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12.1 (Sec. A&B) & 12.2 Period 5 Group 1. Ions. Covalent bonding. Ionic bonding. Url : http://chemwiki.ucdavis.edu/@ api/deki/files/3293/=ionicCl. jpg http://upload.wikimedia.org/wikipedia/commons/thumb/1/17/Covalent.svg/160px-Covalent.svg.png.

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Covalent bonding

Ionic bonding

  • Url: http://chemwiki.ucdavis.edu/@ api/deki/files/3293/=ionicCl. jpg
  • http://upload.wikimedia.org/wikipedia/commons/thumb/1/17/Covalent.svg/160px-Covalent.svg.png
subtopic i types of chemical bonds
Subtopic ITypes of Chemical Bonds
  • A bond is a force that holds groups of two or more atoms together and makes them function as a unit.

Ionic Bonding

  • The strong bonding forces present result from the attraction among the closely packed, oppositely charged ions is the ionic bonding.

Covalent bonding

  • The type of bonding in hydrogen molecules and many others where electrons are shared by nuclei is called covalent bonding.
  • Q: What is the type of bonding that are between the extremes in intermediate cases?
A: Polar covalent bonding
  • url: http://www.chemprofessor.com/imf_files/image005.jpg
subtopic ii electronegativity
Subtopic IIElectronegativity
  • The unequal sharing of electrons between two atoms is described by a property called electronegativity; the relative ability of an atom in a molecule to attract shared electrons to itself.

Electronegativity generally:

  • Increases going from left to right across a period
  • Decreases going down a group for the representative elements.


  • The polarity of a bond depends on the difference between the electronegativity values of the atoms forming the bond.
  • Q: How does electronegativity increase and decrease on the periodic table?
A: Electronegativity increases going left to right across a period and decreases going down a group.

Url: http://www.grandinetti.org/Teaching/Chem121/Lectures/Electronegativity/assets/ElectronegativityTrends.gif

subtopic iii stable electron configuration changes
Subtopic IIIStable Electron Configuration Changes


  • Metals form ions by losing electrons to achieve the configuration of the previous noble gases.
  • Chemical compounds are always neutral
  • Q: What is the main difference between how metals and nonmetals form ions?
A: Metal ions form by losing electrons to match the configuration of previous noble gases. Nonmetals gains.

url: http://www.chemistryland.com/CHM130W/03-BuildingBlocks/Chaos/Orbitals-d.jpg

subtopic iv ionic bonding and structures
Subtopic IVIonic Bonding and Structures
  • Strong bonding in these ionic compounds result from the attractions between the oppositely charged cations and anions.

Structures of ionic compounds

  • To understand the packing of ions, it helps to realize a cation is always smaller than the parent atom, and an anion is always larger than the parent atom.
  • Q: What are the oppositely charged ions used to bond ionic compounds, and how are they different by another?
A: Cations and anions; cation is positively charged while anion are negatively charged.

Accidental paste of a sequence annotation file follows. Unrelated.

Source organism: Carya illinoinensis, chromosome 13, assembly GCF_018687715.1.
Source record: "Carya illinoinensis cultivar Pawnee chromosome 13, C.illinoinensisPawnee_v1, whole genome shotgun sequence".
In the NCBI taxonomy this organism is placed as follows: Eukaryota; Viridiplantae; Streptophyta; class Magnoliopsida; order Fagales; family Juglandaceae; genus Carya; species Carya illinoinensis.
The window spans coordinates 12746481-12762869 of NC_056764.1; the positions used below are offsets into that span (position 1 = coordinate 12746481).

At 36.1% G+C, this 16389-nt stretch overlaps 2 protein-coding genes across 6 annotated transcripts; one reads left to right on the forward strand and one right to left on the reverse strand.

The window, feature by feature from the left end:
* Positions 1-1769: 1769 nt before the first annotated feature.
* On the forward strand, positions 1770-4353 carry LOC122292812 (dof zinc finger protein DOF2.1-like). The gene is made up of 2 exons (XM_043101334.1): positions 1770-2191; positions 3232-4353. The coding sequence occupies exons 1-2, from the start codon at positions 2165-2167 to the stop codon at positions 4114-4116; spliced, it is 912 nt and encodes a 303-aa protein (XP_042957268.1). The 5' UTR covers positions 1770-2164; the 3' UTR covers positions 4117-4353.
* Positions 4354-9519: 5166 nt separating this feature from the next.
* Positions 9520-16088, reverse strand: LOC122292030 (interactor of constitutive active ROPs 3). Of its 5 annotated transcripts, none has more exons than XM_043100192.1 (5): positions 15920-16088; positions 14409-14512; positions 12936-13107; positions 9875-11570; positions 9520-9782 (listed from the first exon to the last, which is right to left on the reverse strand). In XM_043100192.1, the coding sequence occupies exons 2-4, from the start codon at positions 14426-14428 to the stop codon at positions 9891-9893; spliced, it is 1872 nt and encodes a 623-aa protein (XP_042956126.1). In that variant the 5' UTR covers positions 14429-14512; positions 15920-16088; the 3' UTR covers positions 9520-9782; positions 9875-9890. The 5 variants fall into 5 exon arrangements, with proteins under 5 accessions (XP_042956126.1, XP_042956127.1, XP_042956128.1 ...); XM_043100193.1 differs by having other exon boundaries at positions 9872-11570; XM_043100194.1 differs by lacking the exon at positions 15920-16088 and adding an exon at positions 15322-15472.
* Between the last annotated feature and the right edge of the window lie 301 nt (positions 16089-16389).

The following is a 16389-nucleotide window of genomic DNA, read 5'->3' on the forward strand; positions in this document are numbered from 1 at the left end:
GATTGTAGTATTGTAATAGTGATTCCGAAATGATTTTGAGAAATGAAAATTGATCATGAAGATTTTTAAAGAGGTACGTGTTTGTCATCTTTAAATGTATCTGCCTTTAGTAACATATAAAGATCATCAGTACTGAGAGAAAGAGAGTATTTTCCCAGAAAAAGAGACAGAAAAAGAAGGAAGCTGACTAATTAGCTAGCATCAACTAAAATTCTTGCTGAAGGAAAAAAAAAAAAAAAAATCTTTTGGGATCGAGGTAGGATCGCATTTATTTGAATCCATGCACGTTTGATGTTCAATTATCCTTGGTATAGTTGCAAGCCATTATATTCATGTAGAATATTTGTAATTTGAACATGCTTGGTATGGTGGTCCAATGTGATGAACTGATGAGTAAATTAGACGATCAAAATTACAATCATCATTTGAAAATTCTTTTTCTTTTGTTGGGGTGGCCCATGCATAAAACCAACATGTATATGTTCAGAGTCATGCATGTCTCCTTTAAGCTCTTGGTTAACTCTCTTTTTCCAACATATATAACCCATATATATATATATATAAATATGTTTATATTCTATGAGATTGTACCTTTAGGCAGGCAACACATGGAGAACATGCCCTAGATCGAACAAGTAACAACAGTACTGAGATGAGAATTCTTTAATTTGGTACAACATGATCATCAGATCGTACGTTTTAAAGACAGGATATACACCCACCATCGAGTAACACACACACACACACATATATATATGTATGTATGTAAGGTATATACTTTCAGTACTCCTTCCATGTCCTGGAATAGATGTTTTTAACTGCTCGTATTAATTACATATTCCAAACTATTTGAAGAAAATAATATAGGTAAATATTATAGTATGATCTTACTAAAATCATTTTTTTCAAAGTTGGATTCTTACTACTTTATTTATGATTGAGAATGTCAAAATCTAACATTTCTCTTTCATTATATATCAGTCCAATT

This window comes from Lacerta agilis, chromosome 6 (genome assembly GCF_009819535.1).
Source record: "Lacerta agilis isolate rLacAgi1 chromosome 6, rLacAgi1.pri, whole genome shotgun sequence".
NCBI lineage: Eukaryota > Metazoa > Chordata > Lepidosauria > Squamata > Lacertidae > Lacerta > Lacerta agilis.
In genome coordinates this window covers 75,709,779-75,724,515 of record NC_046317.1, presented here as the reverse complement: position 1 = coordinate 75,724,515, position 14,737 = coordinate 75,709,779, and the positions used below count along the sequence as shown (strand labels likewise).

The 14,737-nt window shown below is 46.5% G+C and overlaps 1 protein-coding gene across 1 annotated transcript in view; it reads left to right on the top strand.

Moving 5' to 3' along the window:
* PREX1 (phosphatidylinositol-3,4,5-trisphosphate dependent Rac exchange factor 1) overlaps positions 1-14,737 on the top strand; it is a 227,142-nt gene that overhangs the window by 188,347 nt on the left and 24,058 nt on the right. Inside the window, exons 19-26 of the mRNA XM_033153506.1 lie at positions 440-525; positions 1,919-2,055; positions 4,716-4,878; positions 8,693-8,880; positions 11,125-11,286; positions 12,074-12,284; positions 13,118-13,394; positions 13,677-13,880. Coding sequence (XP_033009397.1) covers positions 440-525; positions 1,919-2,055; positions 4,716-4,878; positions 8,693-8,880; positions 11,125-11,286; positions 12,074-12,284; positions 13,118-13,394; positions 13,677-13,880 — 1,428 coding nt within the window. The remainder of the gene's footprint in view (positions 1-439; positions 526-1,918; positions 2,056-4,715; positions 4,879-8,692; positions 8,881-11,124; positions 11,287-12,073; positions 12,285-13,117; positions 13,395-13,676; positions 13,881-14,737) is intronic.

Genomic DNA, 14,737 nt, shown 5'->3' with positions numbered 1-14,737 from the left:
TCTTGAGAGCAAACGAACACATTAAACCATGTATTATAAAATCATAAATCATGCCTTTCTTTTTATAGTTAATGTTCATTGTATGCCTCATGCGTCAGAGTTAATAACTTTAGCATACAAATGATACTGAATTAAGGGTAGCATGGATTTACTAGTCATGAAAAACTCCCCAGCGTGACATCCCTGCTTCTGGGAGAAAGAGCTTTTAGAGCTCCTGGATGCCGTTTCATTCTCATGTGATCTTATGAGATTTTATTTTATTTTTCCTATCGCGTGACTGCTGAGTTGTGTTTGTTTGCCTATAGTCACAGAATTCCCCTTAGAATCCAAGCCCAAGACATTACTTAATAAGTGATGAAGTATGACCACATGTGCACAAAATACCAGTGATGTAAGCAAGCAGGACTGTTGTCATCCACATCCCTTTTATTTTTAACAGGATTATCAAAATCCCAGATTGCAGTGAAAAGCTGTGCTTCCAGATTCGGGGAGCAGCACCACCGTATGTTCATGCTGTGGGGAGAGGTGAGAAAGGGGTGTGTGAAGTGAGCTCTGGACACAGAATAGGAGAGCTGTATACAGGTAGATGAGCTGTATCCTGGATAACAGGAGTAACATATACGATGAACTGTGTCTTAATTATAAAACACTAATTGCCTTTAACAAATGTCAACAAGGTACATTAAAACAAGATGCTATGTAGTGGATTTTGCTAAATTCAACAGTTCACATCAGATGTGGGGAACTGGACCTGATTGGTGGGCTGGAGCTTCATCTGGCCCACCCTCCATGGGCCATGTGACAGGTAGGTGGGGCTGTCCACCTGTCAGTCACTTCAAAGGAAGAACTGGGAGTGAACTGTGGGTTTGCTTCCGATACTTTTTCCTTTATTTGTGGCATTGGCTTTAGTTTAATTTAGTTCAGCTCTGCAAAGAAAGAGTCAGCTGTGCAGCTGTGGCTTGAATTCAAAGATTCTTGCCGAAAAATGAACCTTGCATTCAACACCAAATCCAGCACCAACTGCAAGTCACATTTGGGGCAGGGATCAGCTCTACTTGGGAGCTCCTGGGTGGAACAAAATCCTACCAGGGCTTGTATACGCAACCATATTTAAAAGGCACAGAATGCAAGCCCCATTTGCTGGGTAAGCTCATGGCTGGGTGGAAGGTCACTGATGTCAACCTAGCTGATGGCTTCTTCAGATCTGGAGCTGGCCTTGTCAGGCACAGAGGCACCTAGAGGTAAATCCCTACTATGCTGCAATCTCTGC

• url: http://scienceaid.co.uk/chemistry/fundamental/images/polarisation.jpg
subtopic v ionic compounds containing polyatomic ions
Subtopic VIonic Compounds containing Polyatomic Ions
  • Polyatomic Ions – Charged species composed of several atoms

Example: Ammonium Nitrate contains the NH4+ and NO3-

  • Q: What are polyatomic ions and give an example?
A: Polyatomic ions are charged species composed of several atoms. Example: Ammonium Nitrate
  • url: http://2.bp.blogspot.com/_13rTsbdEqkM/RkZrzSfQ6QI/AAAAAAAAAA8/LriAgPaAZUY/s200/220px-Nitroglycerin-2D-skeletal.png
  • Q #1: What is the difference between the atoms used in ionic and covalent bonding?
  • Q #2: How are atoms held together by a force that makes them function as a unit?
  • Q #3: How are polyatomic ions different from simple anions?
  • Q #4: What does the polarity of 1 bond depend on?
  • Q #5: Why must all compounds be electronically neutral?
  • A #1: The atoms in ionic bonding are metals and nonmetals while covalent uses nonmetal and nonmetal.
  • A #2: They are held by a bond.
  • A #3: An anion is a negative charge formed by a nonmetal and polyatomic ions are charged species composed of atoms.
  • A #4: It depends on the difference between electronegativity values of the atoms forming that bond
  • A #5: Because all compounds have either a positive or negative charge that cancels out to no charge.
reference page
Reference Page
  • http://chemwiki.ucdavis.edu/@ api/deki/files/3293/=ionicCl. Jpg
  • http://upload.wikimedia.org/wikipedia/commons/thumb/1/17/Covalent.svg/160px-Covalent.svg.png
  • http://www.chemprofessor.com/imf_files/image005.jpg
  • http://www.grandinetti.org/Teaching/Chem121/Lectures/Electronegativity/assets/ElectronegativityTrends.gif
  • http://www.chemistryland.com/CHM130W/03-BuildingBlocks/Chaos/Orbitals-d.jpg
  • http://scienceaid.co.uk/chemistry/fundamental/images/polarisation.jpg
  • http://2.bp.blogspot.com/_13rTsbdEqkM/RkZrzSfQ6QI/AAAAAAAAAA8/LriAgPaAZUY/s200/220px-Nitroglycerin-2D-skeletal.png